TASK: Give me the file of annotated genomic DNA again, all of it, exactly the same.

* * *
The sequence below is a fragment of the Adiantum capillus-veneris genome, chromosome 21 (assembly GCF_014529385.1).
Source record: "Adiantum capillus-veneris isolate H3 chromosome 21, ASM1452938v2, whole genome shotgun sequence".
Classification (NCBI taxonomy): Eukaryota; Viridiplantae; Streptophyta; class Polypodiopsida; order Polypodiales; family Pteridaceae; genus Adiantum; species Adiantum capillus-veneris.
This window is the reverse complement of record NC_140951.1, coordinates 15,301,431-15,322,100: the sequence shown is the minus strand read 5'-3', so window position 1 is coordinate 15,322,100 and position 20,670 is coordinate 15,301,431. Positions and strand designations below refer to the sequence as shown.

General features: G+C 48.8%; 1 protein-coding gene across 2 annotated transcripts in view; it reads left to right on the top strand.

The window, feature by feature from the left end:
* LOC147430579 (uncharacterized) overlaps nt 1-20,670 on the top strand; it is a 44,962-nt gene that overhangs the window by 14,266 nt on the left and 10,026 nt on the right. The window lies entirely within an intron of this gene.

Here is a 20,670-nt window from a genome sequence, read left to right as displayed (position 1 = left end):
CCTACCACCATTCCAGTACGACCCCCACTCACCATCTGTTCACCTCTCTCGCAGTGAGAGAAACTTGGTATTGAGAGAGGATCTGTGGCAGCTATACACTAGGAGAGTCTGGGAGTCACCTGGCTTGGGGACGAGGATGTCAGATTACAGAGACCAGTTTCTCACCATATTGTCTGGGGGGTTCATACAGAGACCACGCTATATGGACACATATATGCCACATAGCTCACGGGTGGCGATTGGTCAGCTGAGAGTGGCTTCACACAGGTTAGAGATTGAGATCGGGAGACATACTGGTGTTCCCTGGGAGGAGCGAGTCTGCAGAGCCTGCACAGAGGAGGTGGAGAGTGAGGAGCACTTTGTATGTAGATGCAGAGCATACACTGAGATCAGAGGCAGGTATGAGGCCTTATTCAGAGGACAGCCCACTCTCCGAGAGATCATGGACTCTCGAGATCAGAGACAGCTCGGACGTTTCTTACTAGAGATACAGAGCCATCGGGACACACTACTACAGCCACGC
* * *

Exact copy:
The sequence below is a fragment of the Adiantum capillus-veneris genome, chromosome 21 (assembly GCF_014529385.1).
Source record: "Adiantum capillus-veneris isolate H3 chromosome 21, ASM1452938v2, whole genome shotgun sequence".
Classification (NCBI taxonomy): Eukaryota; Viridiplantae; Streptophyta; class Polypodiopsida; order Polypodiales; family Pteridaceae; genus Adiantum; species Adiantum capillus-veneris.
This window is the reverse complement of record NC_140951.1, coordinates 15,301,431-15,322,100: the sequence shown is the minus strand read 5'-3', so window position 1 is coordinate 15,322,100 and position 20,670 is coordinate 15,301,431. Positions and strand designations below refer to the sequence as shown.

General features: G+C 48.8%; 1 protein-coding gene across 2 annotated transcripts in view; it reads left to right on the top strand.

The window, feature by feature from the left end:
* LOC147430579 (uncharacterized) overlaps nt 1-20,670 on the top strand; it is a 44,962-nt gene that overhangs the window by 14,266 nt on the left and 10,026 nt on the right. The window lies entirely within an intron of this gene.

Here is a 20,670-nt window from a genome sequence, read left to right as displayed (position 1 = left end):
CCTACCACCATTCCAGTACGACCCCCACTCACCATCTGTTCACCTCTCTCGCAGTGAGAGAAACTTGGTATTGAGAGAGGATCTGTGGCAGCTATACACTAGGAGAGTCTGGGAGTCACCTGGCTTGGGGACGAGGATGTCAGATTACAGAGACCAGTTTCTCACCATATTGTCTGGGGGGTTCATACAGAGACCACGCTATATGGACACATATATGCCACATAGCTCACGGGTGGCGATTGGTCAGCTGAGAGTGGCTTCACACAGGTTAGAGATTGAGATCGGGAGACATACTGGTGTTCCCTGGGAGGAGCGAGTCTGCAGAGCCTGCACAGAGGAGGTGGAGAGTGAGGAGCACTTTGTATGTAGATGCAGAGCATACACTGAGATCAGAGGCAGGTATGAGGCCTTATTCAGAGGACAGCCCACTCTCCGAGAGATCATGGACTCTCGAGATCAGAGACAGCTCGGACGTTTCTTACTAGAGATACAGAGCCATCGGGACACACTACTACAGCCACGC